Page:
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Variable Pricing Coming to Mobile Broadband?

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As people start taking advantage of always-on access to mobile broadband, and new fourth generation cellular networks are deployed, carriers are considering how to protect their data services revenue. They don’t want to make the mistakes made in the broadband wireless world that led to ISPs becoming dumb pipes. They also have to consider how to best use more constrained network resources.

Right now many “unlimited” mobile broadband plans have very real limits (about 5 GB per month in the U.S.). But faster networks encourage more devices (not just mobile phones) to hop on and try to stream videos, share files and generally use network resources, which means carriers need to think about out how to control data usage and keep their profit margins healthy.

Congestion pricing, under which carriers could charge more for different speeds or based on the time of day, appears to be one alternative. Bytemobile commissioned a study on congestion pricing that found that 60 percent of those in the mobile service industry think it’s likely carriers will adopt such a pricing model. Bytemobile sells telecommunications equipment that would enable such pricing, but others in the communications industry have offered congestion pricing as a possible way to manage the network and keep margins in line.


21 Responses to “Variable Pricing Coming to Mobile Broadband?”

  1. As it stands today, Clear/Sprint is the only provider that is offering truly unlimited mobile broadband plans. They’re also the only nationwide deployment of 4th-gen technology (wimax).

    As more providers bring their new network online later this year, we’ll see how the pricing model pans out. Let’s hope it’s back to unlimited!

  2. Personally as a user would rather pay a fixed fee without having to think about how much I am paying depending on the time of day. I think people just want a consistent speed and the one they were told they would get.

  3. The first commenter said it: affordable data plans. I have a family plan with five phones. I can’t begin to afford ATT’s unlimited plan, even at the group rate, so we get by with SMS and Multimedia.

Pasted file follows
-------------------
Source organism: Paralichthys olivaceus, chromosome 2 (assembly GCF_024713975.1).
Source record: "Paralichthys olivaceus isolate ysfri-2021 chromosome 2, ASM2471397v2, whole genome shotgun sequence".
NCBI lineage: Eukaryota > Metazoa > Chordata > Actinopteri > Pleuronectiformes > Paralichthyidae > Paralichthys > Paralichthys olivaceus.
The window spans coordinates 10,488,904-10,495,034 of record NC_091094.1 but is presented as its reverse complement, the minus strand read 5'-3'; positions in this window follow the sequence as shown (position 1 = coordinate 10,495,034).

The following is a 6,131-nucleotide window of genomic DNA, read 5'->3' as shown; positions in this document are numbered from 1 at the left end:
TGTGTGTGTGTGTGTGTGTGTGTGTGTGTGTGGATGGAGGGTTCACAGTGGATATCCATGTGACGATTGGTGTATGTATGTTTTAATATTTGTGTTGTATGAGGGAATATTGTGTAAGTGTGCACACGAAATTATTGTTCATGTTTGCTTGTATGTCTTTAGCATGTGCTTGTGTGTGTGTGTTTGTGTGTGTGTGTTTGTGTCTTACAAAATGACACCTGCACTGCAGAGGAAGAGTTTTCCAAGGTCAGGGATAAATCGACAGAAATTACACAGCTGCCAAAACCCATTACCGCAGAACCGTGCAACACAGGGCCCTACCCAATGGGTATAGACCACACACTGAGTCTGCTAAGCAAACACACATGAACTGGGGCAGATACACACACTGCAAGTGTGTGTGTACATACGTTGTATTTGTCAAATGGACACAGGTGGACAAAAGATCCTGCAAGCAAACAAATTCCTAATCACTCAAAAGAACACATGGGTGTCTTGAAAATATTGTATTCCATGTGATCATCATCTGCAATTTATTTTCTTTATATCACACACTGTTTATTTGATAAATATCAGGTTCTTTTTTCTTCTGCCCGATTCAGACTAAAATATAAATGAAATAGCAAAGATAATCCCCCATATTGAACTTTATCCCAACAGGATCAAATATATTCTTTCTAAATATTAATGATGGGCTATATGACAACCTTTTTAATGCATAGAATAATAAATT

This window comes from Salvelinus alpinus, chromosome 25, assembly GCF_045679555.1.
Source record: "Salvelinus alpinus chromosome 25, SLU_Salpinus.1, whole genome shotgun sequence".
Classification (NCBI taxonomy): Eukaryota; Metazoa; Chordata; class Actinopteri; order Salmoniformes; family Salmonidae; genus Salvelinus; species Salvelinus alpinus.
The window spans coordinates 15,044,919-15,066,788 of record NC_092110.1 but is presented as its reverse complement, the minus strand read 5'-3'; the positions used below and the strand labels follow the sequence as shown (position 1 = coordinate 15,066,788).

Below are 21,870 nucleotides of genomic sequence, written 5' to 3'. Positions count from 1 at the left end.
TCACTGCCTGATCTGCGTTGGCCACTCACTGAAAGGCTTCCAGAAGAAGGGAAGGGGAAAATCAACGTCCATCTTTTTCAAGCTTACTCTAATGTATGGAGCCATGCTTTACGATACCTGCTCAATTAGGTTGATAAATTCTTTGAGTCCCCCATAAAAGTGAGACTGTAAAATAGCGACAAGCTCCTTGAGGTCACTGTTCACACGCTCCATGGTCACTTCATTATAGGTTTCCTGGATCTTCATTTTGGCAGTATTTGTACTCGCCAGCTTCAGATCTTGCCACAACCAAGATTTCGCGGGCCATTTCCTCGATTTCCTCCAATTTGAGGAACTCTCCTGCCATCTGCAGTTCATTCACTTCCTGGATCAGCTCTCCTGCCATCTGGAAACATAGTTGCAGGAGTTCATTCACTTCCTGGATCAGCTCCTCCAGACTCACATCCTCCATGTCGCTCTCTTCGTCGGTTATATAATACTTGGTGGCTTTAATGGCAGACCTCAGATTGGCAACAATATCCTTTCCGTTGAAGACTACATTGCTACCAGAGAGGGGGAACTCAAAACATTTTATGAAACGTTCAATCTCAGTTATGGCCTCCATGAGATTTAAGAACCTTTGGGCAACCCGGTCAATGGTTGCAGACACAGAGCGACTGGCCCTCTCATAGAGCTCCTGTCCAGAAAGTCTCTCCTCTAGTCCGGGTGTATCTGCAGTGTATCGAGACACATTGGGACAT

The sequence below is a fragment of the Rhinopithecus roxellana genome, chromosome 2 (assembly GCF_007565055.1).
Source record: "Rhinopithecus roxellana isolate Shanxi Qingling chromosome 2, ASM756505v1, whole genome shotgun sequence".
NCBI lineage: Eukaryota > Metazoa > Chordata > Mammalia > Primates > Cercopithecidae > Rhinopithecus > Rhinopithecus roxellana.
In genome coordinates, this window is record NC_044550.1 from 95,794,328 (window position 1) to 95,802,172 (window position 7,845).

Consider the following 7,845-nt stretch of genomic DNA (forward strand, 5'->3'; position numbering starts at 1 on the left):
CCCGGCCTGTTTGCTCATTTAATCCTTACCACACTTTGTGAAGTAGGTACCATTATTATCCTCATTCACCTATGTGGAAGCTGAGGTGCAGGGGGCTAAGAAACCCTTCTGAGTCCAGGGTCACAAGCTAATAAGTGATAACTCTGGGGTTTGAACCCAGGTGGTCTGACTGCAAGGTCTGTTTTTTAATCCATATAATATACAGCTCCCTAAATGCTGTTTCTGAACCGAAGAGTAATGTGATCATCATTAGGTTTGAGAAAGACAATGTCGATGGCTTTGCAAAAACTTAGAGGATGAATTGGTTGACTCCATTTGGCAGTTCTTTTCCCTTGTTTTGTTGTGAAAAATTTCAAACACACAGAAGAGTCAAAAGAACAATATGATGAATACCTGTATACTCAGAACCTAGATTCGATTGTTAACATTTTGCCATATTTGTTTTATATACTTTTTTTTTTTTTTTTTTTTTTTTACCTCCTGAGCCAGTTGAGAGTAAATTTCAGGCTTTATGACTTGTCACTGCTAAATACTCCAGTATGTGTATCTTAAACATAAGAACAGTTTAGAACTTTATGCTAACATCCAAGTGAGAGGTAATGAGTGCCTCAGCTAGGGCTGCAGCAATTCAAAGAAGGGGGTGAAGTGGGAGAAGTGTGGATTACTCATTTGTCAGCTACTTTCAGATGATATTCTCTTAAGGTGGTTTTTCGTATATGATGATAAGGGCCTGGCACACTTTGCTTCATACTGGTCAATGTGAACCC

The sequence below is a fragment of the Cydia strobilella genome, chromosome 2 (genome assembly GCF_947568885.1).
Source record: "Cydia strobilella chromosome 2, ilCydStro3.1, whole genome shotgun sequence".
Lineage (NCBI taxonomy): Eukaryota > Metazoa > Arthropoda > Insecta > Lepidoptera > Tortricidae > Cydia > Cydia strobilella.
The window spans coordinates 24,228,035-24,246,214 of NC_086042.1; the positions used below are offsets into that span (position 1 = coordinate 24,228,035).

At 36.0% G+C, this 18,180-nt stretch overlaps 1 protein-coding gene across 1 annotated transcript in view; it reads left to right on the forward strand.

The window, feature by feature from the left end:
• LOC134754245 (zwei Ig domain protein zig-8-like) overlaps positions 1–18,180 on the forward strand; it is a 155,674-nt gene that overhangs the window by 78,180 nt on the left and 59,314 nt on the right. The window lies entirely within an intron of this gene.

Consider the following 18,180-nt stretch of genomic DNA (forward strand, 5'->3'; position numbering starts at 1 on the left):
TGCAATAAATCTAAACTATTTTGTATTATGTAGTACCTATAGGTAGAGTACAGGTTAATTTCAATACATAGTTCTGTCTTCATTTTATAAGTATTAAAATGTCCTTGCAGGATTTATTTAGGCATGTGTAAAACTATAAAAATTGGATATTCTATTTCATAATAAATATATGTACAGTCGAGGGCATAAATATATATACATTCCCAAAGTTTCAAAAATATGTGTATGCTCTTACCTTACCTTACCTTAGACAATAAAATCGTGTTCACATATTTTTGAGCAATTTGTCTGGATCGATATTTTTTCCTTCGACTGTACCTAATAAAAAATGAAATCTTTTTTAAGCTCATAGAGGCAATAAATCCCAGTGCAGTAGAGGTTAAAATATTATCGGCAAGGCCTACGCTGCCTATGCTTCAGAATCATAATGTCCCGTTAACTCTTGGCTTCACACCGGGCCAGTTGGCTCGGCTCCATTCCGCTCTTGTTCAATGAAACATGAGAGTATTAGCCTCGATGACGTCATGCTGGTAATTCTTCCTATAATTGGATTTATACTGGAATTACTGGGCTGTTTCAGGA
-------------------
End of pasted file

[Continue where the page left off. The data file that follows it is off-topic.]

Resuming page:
ATT could sell 5 data phones and have 5 satisfied customers, right now today, if they had affordable data. As it is, I’m running the contract out and switching to Verizon. Why deal with #2 when there’s no advantage…and their 3G service ain’t that great either.

  4. Robert A. Rosenberg

    Backhaul is from the Tower to the company’s network. Even if the connection is between two users on your network (not a user and another who is on the Internet) you still need the backhaul from the Tower to get on your network (think of it as going down your driveway to get to the street). Thus P2P between users on your network still needs to use the backhaul. What it bypasses is the usage of the connection between you and the peering point needed to connect to the Internet.

  5. two major issues with wireless broadband right now are not enough backhaul to the greater internet and download usage that well exceed uploads. therefore it would make great sense for the operators to offer super low prices for applications on there network that are strictly peer2peer between two device on their networks. for example video calling or file transfer between two of their customers could be priced lower than regular web surfing or email that use lots of backhaul to the greater internet and is lopsided with downlinks far exceeding uplinks.

  6. “They don’t want to make the mistakes made in the broadband wireless world that led to ISPs becoming dumb pipes.”

    Did you mean to say: They don’t want to make the mistakes made in the WIRED broadband world that led to ISPs becoming dumb pipes.

  7. The carriers may not have the means to implement this since the Federal Trade Commission is no longer in their pocket. In fact they will be finding themselves staring down the barrel of a newly resurrected Net Neutrality Bill in 2010 – which *WILL* make them a dumb pipe.

    Class action lawsuit by everyone that owns a mobile phone, aimed at the false advertising of “unlimited” first.

  8. if they limit speeds a bit as the way to control total bandwidth but offer unlimited service they could make a lot more money by having low prices and lots of customers. even if they only offered speeds of 500 kbps but offered cheap and unlimited i bet they would see ton of new subscribers. that is about the speed of the crikit broadband network which is seeing spectacular growth. among certain groups of people in the areas they serve they are becoming the most popular ISP. and even though they do have a discretionary 5GB cap(after which they can slow down your service) in my experience it does not slow down that much after that; and they never charge overages or cut you off all together. although i have a wired internet connection as well most crikit users do not; it is their sole internet access method.

    once they get everyone hooked on cellular data service they could see what can be done to improve speeds; but they need to get the people converted first.